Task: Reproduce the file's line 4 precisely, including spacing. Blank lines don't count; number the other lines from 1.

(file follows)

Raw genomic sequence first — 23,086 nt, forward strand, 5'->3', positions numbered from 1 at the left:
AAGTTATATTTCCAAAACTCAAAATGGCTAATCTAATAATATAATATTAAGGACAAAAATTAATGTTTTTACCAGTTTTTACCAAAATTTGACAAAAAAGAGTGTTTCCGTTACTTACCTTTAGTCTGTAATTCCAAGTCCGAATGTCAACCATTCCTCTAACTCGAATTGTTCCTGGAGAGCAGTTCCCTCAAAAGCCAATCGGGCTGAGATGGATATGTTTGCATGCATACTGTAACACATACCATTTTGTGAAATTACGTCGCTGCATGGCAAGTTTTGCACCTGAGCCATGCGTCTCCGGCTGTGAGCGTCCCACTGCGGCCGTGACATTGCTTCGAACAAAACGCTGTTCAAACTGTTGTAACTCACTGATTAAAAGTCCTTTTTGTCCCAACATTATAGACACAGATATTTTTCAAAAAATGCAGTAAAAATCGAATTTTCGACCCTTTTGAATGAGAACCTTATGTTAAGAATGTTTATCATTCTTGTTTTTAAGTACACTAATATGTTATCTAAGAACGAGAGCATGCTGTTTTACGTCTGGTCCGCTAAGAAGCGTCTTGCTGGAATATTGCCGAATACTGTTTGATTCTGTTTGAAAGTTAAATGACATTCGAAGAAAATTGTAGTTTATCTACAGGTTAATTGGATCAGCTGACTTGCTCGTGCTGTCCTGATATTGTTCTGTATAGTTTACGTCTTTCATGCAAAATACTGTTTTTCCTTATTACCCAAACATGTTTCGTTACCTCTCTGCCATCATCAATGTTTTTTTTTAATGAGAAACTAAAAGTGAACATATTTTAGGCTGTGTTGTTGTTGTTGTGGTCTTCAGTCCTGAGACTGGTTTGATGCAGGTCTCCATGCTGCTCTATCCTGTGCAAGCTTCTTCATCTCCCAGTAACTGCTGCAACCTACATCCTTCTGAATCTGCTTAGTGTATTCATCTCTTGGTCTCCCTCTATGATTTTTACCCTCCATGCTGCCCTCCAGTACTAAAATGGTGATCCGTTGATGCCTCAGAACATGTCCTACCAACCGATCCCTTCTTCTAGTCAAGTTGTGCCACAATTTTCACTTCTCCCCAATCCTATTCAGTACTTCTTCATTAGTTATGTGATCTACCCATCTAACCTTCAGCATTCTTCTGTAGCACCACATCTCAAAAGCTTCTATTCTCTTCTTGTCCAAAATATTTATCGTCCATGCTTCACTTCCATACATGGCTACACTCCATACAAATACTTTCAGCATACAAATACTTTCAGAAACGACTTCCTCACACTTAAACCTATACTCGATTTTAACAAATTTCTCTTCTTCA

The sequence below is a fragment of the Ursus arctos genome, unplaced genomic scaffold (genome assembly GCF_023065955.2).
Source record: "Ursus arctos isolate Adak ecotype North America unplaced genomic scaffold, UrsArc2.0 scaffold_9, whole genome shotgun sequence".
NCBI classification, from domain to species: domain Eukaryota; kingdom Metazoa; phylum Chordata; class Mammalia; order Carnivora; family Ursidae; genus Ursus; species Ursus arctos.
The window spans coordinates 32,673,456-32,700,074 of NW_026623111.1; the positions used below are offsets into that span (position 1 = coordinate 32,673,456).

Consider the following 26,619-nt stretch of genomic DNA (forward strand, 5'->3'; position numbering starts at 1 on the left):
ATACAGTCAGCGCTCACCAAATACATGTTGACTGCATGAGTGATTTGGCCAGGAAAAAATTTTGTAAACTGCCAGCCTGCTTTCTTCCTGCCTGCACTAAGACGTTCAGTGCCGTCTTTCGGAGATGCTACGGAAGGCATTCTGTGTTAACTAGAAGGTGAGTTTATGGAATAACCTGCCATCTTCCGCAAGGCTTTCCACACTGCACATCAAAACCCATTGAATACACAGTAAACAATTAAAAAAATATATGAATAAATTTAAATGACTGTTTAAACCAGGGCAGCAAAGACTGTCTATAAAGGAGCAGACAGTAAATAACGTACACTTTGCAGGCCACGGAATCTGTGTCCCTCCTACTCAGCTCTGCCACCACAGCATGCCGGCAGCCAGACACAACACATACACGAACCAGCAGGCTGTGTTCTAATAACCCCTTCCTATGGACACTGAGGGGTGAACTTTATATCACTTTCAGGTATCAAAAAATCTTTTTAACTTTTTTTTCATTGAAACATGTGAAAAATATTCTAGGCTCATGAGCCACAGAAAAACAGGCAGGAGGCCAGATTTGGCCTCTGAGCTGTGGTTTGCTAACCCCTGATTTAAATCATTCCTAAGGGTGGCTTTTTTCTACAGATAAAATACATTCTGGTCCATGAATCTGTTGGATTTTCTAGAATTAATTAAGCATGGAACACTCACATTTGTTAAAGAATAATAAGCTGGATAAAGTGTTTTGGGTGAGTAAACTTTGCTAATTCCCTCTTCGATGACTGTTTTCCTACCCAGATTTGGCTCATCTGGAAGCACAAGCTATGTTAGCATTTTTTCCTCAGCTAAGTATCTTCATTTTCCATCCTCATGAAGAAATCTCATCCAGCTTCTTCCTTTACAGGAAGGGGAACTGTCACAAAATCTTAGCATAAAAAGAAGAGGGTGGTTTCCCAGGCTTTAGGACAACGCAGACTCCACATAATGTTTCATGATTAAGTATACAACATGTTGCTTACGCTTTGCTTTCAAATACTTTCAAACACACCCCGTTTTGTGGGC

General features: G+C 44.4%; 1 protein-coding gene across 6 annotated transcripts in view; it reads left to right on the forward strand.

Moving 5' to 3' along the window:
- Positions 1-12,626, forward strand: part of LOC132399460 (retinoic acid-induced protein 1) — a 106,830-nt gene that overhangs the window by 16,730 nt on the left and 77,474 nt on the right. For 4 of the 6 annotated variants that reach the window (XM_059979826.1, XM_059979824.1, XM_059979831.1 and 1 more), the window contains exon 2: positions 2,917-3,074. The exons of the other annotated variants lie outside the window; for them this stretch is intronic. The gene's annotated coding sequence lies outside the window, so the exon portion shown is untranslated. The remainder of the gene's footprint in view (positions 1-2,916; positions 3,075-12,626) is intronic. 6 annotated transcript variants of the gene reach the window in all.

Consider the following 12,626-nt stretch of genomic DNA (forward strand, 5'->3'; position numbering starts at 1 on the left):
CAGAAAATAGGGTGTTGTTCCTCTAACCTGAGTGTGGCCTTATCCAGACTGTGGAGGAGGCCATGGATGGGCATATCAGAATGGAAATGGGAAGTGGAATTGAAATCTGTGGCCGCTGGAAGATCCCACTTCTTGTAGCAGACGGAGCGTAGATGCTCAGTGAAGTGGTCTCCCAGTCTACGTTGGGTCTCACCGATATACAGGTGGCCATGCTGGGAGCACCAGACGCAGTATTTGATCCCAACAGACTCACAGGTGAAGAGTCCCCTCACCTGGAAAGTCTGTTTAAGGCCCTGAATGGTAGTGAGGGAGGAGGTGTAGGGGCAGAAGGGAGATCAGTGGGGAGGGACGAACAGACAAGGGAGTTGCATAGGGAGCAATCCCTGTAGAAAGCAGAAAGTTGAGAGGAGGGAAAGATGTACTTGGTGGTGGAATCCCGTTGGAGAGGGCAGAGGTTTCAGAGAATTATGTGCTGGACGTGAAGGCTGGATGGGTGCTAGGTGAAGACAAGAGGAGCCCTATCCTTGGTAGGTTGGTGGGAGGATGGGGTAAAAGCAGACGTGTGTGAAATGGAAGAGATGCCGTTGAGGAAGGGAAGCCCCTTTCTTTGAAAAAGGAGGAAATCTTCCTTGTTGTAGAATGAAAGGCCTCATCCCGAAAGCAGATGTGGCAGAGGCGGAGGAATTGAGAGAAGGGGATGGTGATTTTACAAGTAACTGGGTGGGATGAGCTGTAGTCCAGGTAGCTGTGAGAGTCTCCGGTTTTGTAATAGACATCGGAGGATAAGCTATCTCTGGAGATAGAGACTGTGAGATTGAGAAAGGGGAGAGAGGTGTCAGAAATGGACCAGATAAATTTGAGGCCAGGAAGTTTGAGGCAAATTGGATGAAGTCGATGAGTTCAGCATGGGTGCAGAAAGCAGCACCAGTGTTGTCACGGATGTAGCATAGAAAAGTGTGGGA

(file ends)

Source record: "Ursus arctos isolate Adak ecotype North America unplaced genomic scaffold, UrsArc2.0 scaffold_9, whole genome shotgun sequence".